Studies show that people in southern Africa don't have nearly as many sexual partners as, say, homosexual men in San Francisco did in the 1980's, when reports of hundreds of sexual partners a year were not uncommon. Such behavior is rare in Africa, but many people -- like the boyfriends of Thokozile and Mcha -- do have a small number of longer-term, simultaneous or ''concurrent'' sexual relationships that may overlap for a few months or even years. This ''concurrency'' links sexually active people up in a giant network, not only to one another but also to the partners of their partners' partners -- and to the partners of those partners, and so on -- via a web of sexual relationships that can extend across huge regions. If one member contracts H.I.V., then everyone else in the web may, too.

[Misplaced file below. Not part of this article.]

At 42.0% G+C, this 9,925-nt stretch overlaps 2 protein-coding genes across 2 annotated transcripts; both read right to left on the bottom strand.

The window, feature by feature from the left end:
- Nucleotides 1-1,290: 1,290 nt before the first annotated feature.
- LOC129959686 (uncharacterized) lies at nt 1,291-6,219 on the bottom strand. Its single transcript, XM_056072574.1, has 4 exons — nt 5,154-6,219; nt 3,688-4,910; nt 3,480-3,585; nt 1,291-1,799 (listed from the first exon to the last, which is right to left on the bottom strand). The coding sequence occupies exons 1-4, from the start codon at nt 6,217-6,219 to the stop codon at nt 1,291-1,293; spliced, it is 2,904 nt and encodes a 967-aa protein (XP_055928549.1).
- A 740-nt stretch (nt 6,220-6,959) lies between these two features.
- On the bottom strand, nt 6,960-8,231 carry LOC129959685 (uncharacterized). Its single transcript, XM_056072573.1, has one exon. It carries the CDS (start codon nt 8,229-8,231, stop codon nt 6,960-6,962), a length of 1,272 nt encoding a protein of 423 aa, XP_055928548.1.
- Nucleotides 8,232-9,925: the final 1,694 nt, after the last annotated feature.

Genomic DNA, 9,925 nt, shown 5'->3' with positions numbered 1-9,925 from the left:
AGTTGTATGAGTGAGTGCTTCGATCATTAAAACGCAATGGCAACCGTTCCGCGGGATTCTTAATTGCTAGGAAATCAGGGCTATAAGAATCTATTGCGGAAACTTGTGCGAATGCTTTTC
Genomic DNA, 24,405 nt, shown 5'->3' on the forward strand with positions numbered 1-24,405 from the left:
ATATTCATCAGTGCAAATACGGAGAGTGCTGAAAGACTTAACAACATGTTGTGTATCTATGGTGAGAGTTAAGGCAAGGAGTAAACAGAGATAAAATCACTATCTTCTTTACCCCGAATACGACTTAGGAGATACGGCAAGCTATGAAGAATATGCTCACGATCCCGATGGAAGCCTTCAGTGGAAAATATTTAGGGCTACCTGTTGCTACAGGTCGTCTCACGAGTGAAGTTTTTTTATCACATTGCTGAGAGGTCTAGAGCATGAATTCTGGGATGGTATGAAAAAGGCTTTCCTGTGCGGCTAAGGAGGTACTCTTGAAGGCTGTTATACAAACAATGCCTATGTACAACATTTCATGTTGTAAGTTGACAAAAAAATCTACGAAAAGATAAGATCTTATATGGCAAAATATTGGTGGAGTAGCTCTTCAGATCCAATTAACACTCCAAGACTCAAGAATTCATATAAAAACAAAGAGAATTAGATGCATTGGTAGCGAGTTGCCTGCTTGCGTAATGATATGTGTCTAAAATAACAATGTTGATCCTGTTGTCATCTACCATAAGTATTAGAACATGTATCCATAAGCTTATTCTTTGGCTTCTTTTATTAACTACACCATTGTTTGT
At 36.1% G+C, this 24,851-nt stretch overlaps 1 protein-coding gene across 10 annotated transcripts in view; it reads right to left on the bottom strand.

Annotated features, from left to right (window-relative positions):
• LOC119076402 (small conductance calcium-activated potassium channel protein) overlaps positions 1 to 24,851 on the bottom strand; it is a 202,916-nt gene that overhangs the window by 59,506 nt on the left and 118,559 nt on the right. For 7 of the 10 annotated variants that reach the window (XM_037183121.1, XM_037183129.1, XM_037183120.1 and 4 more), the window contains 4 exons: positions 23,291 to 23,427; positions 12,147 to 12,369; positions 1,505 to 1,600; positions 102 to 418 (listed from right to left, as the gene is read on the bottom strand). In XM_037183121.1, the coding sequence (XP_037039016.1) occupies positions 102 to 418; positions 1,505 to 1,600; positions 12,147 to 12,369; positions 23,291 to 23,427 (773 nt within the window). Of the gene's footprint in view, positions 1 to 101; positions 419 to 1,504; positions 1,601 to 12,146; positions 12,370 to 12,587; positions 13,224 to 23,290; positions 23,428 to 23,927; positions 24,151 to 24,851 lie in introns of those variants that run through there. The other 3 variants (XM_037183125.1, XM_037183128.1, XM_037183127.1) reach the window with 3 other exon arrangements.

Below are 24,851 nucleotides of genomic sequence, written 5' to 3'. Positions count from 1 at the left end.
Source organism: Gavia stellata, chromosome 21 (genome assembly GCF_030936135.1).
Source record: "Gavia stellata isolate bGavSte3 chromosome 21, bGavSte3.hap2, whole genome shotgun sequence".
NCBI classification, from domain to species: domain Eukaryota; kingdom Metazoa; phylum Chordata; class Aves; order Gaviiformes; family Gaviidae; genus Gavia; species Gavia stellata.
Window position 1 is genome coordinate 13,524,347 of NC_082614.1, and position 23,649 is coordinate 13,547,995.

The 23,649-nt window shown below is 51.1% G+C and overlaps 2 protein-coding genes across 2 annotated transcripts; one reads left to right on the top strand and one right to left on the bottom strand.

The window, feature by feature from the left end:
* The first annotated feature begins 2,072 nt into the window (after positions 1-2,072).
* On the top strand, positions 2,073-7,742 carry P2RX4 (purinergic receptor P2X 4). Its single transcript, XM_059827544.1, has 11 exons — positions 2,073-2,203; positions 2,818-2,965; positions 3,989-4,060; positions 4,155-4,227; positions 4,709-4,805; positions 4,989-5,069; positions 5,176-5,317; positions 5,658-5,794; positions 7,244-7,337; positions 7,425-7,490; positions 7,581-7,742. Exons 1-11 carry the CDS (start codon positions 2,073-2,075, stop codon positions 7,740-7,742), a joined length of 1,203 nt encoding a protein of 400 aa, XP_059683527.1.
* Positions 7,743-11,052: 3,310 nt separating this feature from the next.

Long-term concurrency is far more common in Africa than in Asia and in the West, where heterosexual people tend to practice ''serial monogamy.'' Martina Morris, a sociologist at the University of Washington, has shown that concurrency is more of a public-health danger than serial monogamy because it permits the virus to spread to others quickly, rather than trapping it in a single relationship for months or years. In addition, a recently infected person is much more likely to transmit the virus than a person who has been infected for a while. Thus, when a serially monogamous H.I.V.-positive person eventually finds a new partner, his ability to infect has been reduced. Someone at the hub of a network of concurrent relationships, however, is likely to infect all of his partners very rapidly when he is first infected.